Weeber, Stan C. Books

Dr. Stan C. Weeber is Assistant Professor of Sociology and Criminal Justice at McNeese State University. He earned his doctorate from the University of North Texas. His books include Political Crime in the United States (1978), Lee Harvey Oswald (2003), and Militias in the New Millennium (2004). Dr. Weeber’s sociological work has appeared in The Sociological Quarterly, International Review of Modern Sociology, International Journal of Comparative and Applied Criminal Justice, and the Journal of Applied Sociology, among others.

Lee Harvey Oswald - A Socio-Behavioral Reconstruction of His Career
2003 0-7734-6829-3


Private Armies, Citizen Militias, and Religious Terrorists
2007 0-7734-5287-7
This study explores the structural, interactional and historical origins of antisystemic violence, that is violence in response to relatively stable sets of social relations and/or bureaucratized state structures, in today’s world. The study’s focus is primarily on militia groups in the Americas and Central Asia.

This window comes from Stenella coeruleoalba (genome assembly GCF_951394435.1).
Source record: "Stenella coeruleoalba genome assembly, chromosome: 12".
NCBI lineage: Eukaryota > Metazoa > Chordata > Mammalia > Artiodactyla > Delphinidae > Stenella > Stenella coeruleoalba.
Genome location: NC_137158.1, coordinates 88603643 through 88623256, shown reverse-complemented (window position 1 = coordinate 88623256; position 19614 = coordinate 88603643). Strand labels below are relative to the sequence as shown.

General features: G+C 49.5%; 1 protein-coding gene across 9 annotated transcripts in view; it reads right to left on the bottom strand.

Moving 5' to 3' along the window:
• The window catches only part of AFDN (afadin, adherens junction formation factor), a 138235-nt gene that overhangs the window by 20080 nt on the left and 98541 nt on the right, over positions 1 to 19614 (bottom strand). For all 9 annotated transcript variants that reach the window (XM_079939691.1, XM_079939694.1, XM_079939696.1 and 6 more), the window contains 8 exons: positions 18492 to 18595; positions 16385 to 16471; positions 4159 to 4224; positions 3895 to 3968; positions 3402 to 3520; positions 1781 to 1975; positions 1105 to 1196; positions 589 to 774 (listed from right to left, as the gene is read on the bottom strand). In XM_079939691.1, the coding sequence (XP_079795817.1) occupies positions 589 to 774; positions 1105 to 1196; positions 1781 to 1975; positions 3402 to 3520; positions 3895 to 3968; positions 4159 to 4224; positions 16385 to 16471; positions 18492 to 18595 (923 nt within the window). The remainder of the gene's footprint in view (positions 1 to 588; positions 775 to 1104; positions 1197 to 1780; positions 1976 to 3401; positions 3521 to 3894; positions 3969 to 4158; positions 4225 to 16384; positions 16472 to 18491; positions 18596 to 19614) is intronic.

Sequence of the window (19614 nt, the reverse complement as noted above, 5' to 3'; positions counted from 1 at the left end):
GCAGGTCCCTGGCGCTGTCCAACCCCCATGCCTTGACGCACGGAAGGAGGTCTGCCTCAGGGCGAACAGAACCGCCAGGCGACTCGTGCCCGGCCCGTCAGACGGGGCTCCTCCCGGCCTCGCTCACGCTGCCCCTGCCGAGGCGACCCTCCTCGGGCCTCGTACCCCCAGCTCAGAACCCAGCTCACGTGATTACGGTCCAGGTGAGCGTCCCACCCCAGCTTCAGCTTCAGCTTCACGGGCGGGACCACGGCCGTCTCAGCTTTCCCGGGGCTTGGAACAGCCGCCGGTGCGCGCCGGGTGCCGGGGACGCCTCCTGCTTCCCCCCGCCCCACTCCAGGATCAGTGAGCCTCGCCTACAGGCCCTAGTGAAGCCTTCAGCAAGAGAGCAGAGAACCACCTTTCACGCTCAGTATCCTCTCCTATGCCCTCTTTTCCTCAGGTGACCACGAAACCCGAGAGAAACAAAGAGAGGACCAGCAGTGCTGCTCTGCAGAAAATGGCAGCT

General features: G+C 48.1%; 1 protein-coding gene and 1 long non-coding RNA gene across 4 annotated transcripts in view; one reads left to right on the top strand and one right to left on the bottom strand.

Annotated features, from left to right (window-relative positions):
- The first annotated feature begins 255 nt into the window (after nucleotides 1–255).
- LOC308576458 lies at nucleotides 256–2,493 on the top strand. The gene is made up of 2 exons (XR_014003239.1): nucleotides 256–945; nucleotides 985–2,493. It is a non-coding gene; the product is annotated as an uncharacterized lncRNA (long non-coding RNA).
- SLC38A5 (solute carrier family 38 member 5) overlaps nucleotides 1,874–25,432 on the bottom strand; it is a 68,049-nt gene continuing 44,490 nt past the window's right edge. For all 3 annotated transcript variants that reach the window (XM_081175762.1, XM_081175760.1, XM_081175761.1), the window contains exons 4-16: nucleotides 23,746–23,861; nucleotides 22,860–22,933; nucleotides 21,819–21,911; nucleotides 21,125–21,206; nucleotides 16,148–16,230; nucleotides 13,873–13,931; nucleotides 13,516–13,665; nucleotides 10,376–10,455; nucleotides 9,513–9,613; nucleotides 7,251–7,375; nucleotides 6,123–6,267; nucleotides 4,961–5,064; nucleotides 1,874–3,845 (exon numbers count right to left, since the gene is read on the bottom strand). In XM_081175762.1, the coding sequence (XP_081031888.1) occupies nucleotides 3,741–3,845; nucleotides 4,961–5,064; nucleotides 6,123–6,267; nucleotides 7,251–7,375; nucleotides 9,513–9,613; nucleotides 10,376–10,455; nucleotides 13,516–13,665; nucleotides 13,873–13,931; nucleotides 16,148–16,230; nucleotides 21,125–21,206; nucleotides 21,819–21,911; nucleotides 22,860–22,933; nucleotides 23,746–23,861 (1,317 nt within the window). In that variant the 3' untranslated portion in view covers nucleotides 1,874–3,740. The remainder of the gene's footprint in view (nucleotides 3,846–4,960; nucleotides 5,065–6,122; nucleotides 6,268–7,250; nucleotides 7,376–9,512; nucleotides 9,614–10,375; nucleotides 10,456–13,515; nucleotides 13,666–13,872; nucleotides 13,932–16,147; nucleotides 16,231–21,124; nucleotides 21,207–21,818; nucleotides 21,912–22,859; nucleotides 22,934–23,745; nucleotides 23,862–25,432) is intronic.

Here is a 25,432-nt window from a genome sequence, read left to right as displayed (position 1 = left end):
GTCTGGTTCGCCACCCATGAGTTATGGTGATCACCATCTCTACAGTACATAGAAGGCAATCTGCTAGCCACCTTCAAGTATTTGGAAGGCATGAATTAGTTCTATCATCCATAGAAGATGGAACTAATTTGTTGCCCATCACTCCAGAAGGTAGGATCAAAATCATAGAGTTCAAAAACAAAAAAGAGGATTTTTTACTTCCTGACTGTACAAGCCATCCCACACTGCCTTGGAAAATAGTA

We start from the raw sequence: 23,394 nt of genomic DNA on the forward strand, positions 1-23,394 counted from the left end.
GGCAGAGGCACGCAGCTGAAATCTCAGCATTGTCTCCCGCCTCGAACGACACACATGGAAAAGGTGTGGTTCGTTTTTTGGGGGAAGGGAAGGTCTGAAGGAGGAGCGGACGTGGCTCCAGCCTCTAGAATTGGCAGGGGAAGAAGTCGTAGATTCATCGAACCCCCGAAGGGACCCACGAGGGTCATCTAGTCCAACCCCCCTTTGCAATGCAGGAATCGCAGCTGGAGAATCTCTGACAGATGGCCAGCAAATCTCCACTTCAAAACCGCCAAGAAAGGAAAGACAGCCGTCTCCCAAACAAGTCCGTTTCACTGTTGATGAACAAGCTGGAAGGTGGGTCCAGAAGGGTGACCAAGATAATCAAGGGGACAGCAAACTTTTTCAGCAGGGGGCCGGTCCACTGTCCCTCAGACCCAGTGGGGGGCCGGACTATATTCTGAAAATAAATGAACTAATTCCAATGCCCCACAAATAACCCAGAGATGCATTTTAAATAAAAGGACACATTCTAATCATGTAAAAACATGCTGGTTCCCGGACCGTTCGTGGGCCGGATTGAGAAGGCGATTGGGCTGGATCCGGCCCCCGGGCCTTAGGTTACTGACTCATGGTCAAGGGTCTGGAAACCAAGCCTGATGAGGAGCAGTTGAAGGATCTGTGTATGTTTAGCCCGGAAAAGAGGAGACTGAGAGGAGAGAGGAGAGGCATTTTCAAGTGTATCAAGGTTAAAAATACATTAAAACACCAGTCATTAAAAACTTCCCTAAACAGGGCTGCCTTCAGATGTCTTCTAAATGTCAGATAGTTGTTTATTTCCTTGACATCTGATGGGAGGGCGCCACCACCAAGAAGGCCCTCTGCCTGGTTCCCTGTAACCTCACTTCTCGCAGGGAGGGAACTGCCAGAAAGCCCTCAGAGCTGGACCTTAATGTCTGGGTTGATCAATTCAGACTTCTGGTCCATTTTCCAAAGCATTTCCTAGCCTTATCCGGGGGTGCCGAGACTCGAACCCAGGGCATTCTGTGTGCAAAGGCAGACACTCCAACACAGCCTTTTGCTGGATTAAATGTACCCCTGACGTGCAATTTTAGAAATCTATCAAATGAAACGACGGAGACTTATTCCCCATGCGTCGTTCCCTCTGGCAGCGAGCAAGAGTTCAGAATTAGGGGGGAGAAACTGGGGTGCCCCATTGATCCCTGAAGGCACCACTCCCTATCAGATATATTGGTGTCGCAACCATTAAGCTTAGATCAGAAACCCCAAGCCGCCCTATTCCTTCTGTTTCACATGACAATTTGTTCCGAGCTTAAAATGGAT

Sociology of Sociology
2006 0-7734-5884-0
Sociology has split into two groups, an elite core of departments and a considerably larger “mass” of departments, consisting of the sociology “teaching schools” in the lower tier of the U.S. News and World Report ranking system. Sociologists are familiar enough with the elite; this book is about sociology’s “mass.” Relatively little has been written about these lower-ranked teaching institutions, and there have been very few works highlighting how sociology looks from the perspective of sociologists teaching at these institutions. Accordingly, this book is a snapshot and analysis of the field of sociology “from below,” or “from the ground up,” and shows how professional sociology is accomplished at some of the teaching institutions. Several chapters are examples of the kind of work being done in the teaching schools as it relates to the three major objectives of these institutions: teaching, research, and university/community service. This book will be of interest to sociologists working in, or training for, teaching jobs in the lower-tiered sociology schools. It is also a snapshot of what it was like to be a “working sociologist” in American in the late 20th and early 21st centuries.